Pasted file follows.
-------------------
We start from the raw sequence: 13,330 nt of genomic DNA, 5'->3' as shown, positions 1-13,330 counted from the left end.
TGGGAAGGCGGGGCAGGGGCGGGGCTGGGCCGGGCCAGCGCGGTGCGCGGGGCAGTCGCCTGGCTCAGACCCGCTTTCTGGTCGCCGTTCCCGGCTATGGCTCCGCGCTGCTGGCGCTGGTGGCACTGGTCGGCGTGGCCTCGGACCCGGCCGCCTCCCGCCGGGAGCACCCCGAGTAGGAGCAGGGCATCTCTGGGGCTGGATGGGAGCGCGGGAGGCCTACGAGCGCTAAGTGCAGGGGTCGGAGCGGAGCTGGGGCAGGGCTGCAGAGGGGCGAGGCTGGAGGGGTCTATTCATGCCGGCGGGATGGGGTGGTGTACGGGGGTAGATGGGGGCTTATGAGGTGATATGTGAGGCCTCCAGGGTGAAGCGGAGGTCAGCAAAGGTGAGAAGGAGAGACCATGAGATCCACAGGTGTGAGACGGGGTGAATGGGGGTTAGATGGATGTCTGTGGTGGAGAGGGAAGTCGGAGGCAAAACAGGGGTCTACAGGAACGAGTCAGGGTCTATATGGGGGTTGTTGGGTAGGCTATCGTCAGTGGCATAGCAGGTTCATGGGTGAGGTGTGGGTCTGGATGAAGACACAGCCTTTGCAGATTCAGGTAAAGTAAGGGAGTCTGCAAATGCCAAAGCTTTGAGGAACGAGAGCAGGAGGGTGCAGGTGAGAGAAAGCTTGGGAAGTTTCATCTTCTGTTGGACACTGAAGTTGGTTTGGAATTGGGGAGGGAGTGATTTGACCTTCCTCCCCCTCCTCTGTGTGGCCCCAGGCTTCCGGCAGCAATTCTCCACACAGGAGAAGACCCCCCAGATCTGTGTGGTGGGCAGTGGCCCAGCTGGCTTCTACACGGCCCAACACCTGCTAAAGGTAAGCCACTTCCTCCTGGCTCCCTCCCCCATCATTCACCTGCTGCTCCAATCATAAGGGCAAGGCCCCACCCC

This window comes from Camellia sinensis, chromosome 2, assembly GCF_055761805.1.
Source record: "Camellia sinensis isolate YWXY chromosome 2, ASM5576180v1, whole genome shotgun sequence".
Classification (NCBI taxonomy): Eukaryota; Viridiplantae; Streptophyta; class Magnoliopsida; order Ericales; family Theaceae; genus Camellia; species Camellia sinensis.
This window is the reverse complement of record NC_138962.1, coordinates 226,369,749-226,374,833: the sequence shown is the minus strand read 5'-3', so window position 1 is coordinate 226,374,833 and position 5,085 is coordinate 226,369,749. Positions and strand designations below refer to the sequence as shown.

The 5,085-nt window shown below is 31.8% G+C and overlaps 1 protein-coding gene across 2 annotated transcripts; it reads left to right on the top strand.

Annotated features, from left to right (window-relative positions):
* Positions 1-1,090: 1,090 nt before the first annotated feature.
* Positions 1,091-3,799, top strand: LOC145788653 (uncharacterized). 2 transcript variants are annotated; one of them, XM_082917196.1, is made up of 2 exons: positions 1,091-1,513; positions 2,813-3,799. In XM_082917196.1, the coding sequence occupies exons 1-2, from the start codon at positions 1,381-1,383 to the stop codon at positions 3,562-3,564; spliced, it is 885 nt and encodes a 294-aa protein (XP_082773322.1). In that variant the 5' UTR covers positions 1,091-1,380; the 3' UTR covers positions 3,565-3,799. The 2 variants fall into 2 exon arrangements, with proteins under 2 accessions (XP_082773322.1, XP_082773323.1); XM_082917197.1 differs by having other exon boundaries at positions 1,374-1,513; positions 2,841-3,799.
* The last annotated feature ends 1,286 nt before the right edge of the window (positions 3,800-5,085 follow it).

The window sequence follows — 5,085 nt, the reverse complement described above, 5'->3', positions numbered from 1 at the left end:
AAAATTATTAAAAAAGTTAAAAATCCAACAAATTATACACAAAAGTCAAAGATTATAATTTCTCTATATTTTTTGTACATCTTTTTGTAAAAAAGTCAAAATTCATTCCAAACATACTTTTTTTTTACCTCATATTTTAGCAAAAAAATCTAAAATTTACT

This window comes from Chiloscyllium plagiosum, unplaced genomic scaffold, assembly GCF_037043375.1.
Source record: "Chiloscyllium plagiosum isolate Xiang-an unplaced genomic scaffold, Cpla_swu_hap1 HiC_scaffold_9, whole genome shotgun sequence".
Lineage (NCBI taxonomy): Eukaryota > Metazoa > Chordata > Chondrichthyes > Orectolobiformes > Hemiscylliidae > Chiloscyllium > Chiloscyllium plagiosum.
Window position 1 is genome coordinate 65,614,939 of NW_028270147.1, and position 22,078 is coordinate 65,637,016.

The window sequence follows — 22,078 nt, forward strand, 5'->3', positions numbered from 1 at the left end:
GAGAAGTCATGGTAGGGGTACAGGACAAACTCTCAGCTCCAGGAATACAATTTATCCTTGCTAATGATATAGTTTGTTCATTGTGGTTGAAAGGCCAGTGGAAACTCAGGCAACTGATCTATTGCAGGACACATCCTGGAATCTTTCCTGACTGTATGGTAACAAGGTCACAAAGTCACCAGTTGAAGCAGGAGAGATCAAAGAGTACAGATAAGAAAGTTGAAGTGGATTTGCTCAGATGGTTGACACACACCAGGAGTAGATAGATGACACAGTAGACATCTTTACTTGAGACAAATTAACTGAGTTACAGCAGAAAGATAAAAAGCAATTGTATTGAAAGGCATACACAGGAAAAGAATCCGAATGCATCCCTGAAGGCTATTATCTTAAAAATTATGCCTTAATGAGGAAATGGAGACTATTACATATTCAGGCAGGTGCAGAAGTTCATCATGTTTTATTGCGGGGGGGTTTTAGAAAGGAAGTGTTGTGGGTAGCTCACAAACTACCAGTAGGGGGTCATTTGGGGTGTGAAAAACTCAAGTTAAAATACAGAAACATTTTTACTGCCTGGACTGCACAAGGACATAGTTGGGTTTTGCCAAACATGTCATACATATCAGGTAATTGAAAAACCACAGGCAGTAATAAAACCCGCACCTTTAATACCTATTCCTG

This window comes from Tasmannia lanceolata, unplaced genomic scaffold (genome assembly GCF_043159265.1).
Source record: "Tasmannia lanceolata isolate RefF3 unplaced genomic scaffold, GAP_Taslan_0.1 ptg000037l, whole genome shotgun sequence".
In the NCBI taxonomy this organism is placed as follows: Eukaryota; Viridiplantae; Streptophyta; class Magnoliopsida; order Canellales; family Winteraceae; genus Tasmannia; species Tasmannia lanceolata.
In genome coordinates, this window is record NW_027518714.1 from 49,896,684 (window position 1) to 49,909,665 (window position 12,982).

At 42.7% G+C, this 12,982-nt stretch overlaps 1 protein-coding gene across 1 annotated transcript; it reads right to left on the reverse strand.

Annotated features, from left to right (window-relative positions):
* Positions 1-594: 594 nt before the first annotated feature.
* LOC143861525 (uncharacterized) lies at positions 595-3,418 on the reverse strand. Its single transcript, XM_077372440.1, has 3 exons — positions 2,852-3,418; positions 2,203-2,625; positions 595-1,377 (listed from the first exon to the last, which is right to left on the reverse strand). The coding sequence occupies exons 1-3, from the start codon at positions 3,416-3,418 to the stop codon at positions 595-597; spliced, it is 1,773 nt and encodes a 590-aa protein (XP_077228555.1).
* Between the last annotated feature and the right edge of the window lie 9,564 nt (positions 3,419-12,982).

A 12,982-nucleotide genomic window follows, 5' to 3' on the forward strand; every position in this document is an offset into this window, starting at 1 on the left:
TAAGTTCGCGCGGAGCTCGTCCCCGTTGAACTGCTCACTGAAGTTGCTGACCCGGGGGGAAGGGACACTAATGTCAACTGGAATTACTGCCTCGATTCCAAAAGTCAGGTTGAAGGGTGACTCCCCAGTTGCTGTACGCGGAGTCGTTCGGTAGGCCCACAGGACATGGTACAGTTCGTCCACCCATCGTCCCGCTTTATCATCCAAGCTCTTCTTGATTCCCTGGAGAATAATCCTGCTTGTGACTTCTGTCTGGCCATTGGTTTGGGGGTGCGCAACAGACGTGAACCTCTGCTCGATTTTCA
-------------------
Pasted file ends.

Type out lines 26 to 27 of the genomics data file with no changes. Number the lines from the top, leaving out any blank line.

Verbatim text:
* Positions 1-594: 594 nt before the first annotated feature.
* LOC143861525 (uncharacterized) lies at positions 595-3,418 on the reverse strand. Its single transcript, XM_077372440.1, has 3 exons — positions 2,852-3,418; positions 2,203-2,625; positions 595-1,377 (listed from the first exon to the last, which is right to left on the reverse strand). The coding sequence occupies exons 1-3, from the start codon at positions 3,416-3,418 to the stop codon at positions 595-597; spliced, it is 1,773 nt and encodes a 590-aa protein (XP_077228555.1).